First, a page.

Georgia State Superintendent Richard Woods is weighing in on concerns that students are being disciplined for sharing photos of crowded hallways in schools that have reopened.
Woods called on school leaders to operate with transparency and said students should not be penalized when they express concerns.
“To be very clear, discipline decisions are constitutionally the purview of local boards of education. With that said, I want to encourage our districts and schools to operate with transparency, and to ensure that students and staff are not penalized for expressing their concerns,” Woods said.
With regard to the crowded hallways. Woods reminded local school leaders to follow the state’s guidelines for reopening which address social distancing in hallways.
Those guidelines recommend providing additional time for transitions, creating lanes as flow paths to keep students separated, staggering class changes by room number or hallway, and having the same group of students stay with the same staff all day.
Woods also reminded school leaders of the importance of masks in their reopening plans.
“Additionally, while the use of face coverings/masks is not mandated by the state, it is strongly recommended in settings where social distancing is difficult to accomplish – including hallway transitions. Local school districts do have the authority to require face coverings as part of their dress code policy,” Woods said.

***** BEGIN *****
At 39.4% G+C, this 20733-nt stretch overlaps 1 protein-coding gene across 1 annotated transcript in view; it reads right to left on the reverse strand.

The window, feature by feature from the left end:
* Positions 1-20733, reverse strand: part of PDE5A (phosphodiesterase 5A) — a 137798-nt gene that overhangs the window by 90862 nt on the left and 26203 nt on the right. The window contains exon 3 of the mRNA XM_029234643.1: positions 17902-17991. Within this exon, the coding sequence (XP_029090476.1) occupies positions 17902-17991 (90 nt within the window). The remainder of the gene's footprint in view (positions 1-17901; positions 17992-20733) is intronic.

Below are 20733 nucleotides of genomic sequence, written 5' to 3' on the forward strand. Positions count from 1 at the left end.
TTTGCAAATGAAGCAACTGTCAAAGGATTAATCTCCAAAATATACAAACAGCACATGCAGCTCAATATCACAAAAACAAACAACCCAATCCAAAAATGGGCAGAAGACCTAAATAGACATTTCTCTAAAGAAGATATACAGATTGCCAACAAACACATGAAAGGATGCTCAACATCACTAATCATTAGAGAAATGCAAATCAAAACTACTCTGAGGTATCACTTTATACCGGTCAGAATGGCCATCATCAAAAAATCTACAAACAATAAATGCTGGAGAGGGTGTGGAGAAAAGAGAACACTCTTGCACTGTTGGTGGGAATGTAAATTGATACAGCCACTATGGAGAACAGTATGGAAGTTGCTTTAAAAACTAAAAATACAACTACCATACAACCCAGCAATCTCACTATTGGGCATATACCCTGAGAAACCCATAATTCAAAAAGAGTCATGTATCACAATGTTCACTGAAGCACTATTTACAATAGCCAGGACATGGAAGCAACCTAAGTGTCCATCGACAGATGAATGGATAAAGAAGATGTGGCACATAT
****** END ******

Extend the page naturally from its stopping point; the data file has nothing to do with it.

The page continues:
Woods’ comments come after photos of crowded hallways in Paulding and Cherokee Counties made the rounds on social media and after rumors that students who posted pictures were suspended or disciplined.
In an audio clip shared on Twitter, North Paulding High School Principal Gabe Carmona is heard telling students not to share images or videos on social media that cast the school in a negative light and warns of “consequences” for those sharing the information.
The tweet containing the audio is posted below.
I was just sent audio of the Principal of North Paulding High School announcing that there will be "consequences" for anyone who posts video or audio of the school which depicts the school in a negative light. #NorthPauldingHighSchool pic.twitter.com/lKbuXJhCQd— 🇯🇲Black🇭🇹Aziz🇳🇬aNANsi🇹🇹 (@Freeyourmindkid) August 6, 2020
In his statement, Woods also asked school leaders to be cognizant of the fact that this is a new situation for schools to adapt to.
“I recognize that this situation is brand-new for everyone navigating it. We are forging this path together, and the Georgia Department of Education continues to stand in support of Georgia’s school leaders, teachers, students, parents, and families,” Woods said.